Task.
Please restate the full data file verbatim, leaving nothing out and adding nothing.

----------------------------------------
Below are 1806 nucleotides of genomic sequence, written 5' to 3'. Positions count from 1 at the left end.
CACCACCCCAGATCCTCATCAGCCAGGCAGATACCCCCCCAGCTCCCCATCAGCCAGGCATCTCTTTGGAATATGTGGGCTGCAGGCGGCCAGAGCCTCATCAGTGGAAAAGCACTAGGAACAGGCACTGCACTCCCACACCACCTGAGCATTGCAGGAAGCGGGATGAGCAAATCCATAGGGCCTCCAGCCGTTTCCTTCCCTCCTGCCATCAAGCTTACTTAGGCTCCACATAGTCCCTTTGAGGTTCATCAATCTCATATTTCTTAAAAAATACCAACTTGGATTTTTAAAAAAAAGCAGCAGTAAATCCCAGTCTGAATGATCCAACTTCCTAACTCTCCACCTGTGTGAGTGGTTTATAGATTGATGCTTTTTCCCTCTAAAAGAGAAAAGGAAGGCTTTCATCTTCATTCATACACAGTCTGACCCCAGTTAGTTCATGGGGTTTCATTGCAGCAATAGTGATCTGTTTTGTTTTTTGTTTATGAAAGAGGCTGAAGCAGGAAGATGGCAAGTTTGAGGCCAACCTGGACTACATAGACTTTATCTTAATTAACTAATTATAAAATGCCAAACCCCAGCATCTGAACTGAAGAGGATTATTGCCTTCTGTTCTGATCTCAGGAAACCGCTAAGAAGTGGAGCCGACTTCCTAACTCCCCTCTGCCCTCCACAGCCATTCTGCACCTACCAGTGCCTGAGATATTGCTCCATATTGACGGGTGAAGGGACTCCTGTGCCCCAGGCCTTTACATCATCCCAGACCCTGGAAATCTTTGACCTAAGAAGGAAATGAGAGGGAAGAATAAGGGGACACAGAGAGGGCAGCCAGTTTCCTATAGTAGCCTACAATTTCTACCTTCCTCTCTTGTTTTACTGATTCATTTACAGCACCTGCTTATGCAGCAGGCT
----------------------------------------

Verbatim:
Below are 1806 nucleotides of genomic sequence, written 5' to 3'. Positions count from 1 at the left end.
CACCACCCCAGATCCTCATCAGCCAGGCAGATACCCCCCCAGCTCCCCATCAGCCAGGCATCTCTTTGGAATATGTGGGCTGCAGGCGGCCAGAGCCTCATCAGTGGAAAAGCACTAGGAACAGGCACTGCACTCCCACACCACCTGAGCATTGCAGGAAGCGGGATGAGCAAATCCATAGGGCCTCCAGCCGTTTCCTTCCCTCCTGCCATCAAGCTTACTTAGGCTCCACATAGTCCCTTTGAGGTTCATCAATCTCATATTTCTTAAAAAATACCAACTTGGATTTTTAAAAAAAAGCAGCAGTAAATCCCAGTCTGAATGATCCAACTTCCTAACTCTCCACCTGTGTGAGTGGTTTATAGATTGATGCTTTTTCCCTCTAAAAGAGAAAAGGAAGGCTTTCATCTTCATTCATACACAGTCTGACCCCAGTTAGTTCATGGGGTTTCATTGCAGCAATAGTGATCTGTTTTGTTTTTTGTTTATGAAAGAGGCTGAAGCAGGAAGATGGCAAGTTTGAGGCCAACCTGGACTACATAGACTTTATCTTAATTAACTAATTATAAAATGCCAAACCCCAGCATCTGAACTGAAGAGGATTATTGCCTTCTGTTCTGATCTCAGGAAACCGCTAAGAAGTGGAGCCGACTTCCTAACTCCCCTCTGCCCTCCACAGCCATTCTGCACCTACCAGTGCCTGAGATATTGCTCCATATTGACGGGTGAAGGGACTCCTGTGCCCCAGGCCTTTACATCATCCCAGACCCTGGAAATCTTTGACCTAAGAAGGAAATGAGAGGGAAGAATAAGGGGACACAGAGAGGGCAGCCAGTTTCCTATAGTAGCCTACAATTTCTACCTTCCTCTCTTGTTTTACTGATTCATTTACAGCACCTGCTTATGCAGCAGGCT